RIAA Gold LP award for Jefferson Starship's Gold album which was released on Feb. 6, 1978 and certified Gold by the RIAA on Feb. 9, 1979 for 500,000 copies sold.
Featuring the group's hit singles from the previous decade, tracks included "Miracles," "Love Too Good" and "Runaway". The tracks came from previous albums Dragon Fly from 1974, Red Octopus from 1975, Spitfire from 1976, and Earth from 1978. The album peaked at #20 on the Billboard album chart.
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- RIAA Gold LP award with all proper components for the era: Gold frame, disc and presentation plate
- In VG condition
- First presentation award from 1979
- Has original back with manufacturer sticker
- Presented to radio industry executive
- Known as a "floater" award because the components appear to "float" above the matte, they were made from 1975-1981
- RIAA floater awards numbered only 25-50 plaques worldwide for any given single/album
- Award measures approx. 17" x 21"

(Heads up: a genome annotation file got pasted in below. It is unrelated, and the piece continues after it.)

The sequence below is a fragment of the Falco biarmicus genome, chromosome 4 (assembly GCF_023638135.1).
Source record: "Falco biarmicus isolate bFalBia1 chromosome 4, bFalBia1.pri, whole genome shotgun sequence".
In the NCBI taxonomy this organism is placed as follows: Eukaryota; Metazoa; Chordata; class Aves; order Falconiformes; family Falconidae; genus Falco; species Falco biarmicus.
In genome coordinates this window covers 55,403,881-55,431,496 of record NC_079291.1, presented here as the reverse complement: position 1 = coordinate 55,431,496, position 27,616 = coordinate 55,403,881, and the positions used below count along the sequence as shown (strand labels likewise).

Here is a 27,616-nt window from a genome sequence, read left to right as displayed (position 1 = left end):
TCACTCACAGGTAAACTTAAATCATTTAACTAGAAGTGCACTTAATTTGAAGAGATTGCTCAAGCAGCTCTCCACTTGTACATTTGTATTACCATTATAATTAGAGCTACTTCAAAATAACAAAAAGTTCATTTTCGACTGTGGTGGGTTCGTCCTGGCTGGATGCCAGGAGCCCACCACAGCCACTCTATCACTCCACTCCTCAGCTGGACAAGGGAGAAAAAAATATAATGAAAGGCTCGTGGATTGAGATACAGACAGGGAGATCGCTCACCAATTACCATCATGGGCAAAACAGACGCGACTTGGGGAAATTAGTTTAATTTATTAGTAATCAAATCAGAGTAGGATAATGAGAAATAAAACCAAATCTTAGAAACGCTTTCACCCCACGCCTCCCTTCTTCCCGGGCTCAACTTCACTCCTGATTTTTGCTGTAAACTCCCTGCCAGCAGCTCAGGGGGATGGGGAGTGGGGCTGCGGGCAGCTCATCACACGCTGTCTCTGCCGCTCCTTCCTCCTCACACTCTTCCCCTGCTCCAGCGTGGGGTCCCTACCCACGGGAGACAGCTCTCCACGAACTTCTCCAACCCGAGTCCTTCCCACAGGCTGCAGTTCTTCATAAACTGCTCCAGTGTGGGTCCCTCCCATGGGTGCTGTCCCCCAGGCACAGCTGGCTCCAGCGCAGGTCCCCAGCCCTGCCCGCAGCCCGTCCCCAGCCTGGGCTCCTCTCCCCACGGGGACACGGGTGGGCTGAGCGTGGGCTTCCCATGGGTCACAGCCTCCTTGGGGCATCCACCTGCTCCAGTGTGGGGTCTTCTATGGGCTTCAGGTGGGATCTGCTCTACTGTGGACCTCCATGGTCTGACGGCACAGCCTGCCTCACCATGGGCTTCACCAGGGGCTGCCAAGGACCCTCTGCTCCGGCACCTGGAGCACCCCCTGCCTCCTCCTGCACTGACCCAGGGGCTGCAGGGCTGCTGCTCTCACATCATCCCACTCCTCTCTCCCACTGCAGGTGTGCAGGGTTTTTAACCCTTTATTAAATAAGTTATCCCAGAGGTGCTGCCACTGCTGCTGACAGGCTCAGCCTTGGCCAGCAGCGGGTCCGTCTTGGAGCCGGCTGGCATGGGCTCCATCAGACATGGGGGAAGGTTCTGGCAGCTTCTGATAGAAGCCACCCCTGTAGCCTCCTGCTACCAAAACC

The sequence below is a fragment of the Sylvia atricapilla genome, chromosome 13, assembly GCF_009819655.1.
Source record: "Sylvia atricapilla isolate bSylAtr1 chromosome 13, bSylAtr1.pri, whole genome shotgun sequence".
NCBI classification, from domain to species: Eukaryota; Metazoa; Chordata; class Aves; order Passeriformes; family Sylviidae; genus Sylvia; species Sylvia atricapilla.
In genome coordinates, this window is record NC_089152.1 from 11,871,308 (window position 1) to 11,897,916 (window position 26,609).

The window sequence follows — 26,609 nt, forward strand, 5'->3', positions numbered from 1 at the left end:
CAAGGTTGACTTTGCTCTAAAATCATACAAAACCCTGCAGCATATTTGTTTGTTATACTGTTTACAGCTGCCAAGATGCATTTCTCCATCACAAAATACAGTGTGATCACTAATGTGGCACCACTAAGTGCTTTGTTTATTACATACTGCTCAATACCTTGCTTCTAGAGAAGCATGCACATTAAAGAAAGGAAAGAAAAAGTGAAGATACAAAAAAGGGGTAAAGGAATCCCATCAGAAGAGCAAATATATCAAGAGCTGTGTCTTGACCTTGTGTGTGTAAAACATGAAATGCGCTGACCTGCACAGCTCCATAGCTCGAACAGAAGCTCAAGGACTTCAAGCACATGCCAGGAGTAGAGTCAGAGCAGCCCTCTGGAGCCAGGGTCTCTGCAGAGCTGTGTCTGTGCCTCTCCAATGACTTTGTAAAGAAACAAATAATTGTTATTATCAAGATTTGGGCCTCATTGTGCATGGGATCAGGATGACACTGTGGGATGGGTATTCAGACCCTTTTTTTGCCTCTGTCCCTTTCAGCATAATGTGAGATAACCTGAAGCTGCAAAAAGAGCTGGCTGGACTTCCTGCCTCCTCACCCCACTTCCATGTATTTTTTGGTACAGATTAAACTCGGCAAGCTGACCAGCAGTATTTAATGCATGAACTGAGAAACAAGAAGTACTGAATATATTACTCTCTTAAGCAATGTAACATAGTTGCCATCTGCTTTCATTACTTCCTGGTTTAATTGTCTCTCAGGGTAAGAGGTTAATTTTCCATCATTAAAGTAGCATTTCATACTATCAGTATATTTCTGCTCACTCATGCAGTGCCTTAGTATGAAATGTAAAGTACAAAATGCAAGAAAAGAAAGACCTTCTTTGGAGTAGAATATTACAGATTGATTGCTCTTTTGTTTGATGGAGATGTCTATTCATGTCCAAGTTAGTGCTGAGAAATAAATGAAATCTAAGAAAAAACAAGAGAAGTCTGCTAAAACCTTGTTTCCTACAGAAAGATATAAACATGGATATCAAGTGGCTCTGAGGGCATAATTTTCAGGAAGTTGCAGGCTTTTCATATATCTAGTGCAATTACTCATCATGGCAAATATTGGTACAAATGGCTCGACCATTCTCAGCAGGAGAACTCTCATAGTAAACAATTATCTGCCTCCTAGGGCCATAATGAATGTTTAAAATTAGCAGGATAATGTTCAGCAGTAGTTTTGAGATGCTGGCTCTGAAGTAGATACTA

- Great collectors item for a Jefferson Starship fan
- FREE insured shipping to continental U.S.
- International shipping available
Detailed Item Description: This is a first presentation RIAA Gold award that would have been manufactured in 1979, making this award 42 years old. This award is presented to Dave Sholin, then Music Director at KFRC in San Francisco, who is also thanked on the album's liner notes.
The award is in VG condition and while there is typical frame wear and matte fading the album miniature, presentation plate and disc are in very good shape. This award also has its' original back with Creative Glassics manufacturer sticker.
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Notes on the condition of all vintage RIAA awards like this one: Please do not buy this item if you want a brand new piece of memorabilia. These are historical artifacts from the year they were produced. As a result they may show signs of wear. Frankly, if you see a 20 to 50-year-old award purported to be in 100% perfect condition, it might be too good to be true. After all, an antique should have "good' wear. If not, you might want to question the piece.
As to where they came from, they could have been displayed in record label offices, recording studios, artist manager's offices, radio stations, record retailers, private collector's homes and yes, of course, possibly the artist's or songwriter's home. Typically, we don't know all the places they may have been over the years other than what we've stated in the description.
Finally, a word on photos: Our photos are zoomable so you can get a very good look. Do let us know if you want photos of any other details on our pieces and we'll be happy to provide.
*RIAA sales data source: RIAA.com